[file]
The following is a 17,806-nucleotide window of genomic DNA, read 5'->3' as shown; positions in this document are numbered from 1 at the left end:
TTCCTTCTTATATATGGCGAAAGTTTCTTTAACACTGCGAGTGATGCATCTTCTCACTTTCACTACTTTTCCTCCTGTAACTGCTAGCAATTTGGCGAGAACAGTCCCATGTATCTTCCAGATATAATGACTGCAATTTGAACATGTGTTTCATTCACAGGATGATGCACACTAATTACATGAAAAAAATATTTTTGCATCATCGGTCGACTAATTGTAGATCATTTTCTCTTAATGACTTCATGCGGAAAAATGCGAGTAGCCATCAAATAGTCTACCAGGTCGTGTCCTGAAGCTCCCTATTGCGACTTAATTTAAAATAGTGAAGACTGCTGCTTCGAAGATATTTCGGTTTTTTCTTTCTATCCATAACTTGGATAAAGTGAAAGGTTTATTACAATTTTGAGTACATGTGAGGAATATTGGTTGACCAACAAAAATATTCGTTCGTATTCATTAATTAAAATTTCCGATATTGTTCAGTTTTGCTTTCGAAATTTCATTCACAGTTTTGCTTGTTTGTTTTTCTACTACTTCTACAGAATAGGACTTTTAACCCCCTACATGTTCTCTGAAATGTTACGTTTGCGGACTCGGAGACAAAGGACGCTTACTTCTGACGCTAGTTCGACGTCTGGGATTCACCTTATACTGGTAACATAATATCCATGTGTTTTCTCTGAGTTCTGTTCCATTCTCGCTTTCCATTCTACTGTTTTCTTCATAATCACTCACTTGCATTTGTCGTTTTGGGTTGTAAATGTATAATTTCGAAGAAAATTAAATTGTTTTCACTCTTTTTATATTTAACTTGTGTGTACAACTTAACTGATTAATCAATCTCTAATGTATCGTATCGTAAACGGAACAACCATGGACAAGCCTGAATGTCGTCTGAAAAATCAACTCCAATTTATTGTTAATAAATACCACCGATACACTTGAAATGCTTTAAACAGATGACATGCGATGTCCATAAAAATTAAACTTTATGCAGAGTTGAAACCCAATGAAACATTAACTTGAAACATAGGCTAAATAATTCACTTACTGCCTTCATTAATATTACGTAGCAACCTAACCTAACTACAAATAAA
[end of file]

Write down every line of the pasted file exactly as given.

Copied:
The following is a 17,806-nucleotide window of genomic DNA, read 5'->3' as shown; positions in this document are numbered from 1 at the left end:
TTCCTTCTTATATATGGCGAAAGTTTCTTTAACACTGCGAGTGATGCATCTTCTCACTTTCACTACTTTTCCTCCTGTAACTGCTAGCAATTTGGCGAGAACAGTCCCATGTATCTTCCAGATATAATGACTGCAATTTGAACATGTGTTTCATTCACAGGATGATGCACACTAATTACATGAAAAAAATATTTTTGCATCATCGGTCGACTAATTGTAGATCATTTTCTCTTAATGACTTCATGCGGAAAAATGCGAGTAGCCATCAAATAGTCTACCAGGTCGTGTCCTGAAGCTCCCTATTGCGACTTAATTTAAAATAGTGAAGACTGCTGCTTCGAAGATATTTCGGTTTTTTCTTTCTATCCATAACTTGGATAAAGTGAAAGGTTTATTACAATTTTGAGTACATGTGAGGAATATTGGTTGACCAACAAAAATATTCGTTCGTATTCATTAATTAAAATTTCCGATATTGTTCAGTTTTGCTTTCGAAATTTCATTCACAGTTTTGCTTGTTTGTTTTTCTACTACTTCTACAGAATAGGACTTTTAACCCCCTACATGTTCTCTGAAATGTTACGTTTGCGGACTCGGAGACAAAGGACGCTTACTTCTGACGCTAGTTCGACGTCTGGGATTCACCTTATACTGGTAACATAATATCCATGTGTTTTCTCTGAGTTCTGTTCCATTCTCGCTTTCCATTCTACTGTTTTCTTCATAATCACTCACTTGCATTTGTCGTTTTGGGTTGTAAATGTATAATTTCGAAGAAAATTAAATTGTTTTCACTCTTTTTATATTTAACTTGTGTGTACAACTTAACTGATTAATCAATCTCTAATGTATCGTATCGTAAACGGAACAACCATGGACAAGCCTGAATGTCGTCTGAAAAATCAACTCCAATTTATTGTTAATAAATACCACCGATACACTTGAAATGCTTTAAACAGATGACATGCGATGTCCATAAAAATTAAACTTTATGCAGAGTTGAAACCCAATGAAACATTAACTTGAAACATAGGCTAAATAATTCACTTACTGCCTTCATTAATATTACGTAGCAACCTAACCTAACTACAAATAAA